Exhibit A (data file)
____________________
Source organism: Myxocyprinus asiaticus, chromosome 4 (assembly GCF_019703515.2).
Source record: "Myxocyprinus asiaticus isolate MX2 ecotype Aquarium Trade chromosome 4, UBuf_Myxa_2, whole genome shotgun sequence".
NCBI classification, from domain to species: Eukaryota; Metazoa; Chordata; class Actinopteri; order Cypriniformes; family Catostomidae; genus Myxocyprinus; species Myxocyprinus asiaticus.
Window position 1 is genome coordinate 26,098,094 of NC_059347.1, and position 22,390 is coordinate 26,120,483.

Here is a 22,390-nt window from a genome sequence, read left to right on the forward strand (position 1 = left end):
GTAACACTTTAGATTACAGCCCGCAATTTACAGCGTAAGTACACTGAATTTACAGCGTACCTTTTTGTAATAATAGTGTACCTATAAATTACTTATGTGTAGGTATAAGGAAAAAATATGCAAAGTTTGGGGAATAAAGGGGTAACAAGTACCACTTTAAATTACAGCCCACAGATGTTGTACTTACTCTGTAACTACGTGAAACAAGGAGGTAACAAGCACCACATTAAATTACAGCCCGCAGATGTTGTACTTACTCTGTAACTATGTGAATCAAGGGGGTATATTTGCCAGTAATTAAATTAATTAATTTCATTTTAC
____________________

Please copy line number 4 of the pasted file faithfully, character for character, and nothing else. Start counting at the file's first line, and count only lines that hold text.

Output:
Window position 1 is genome coordinate 26,098,094 of NC_059347.1, and position 22,390 is coordinate 26,120,483.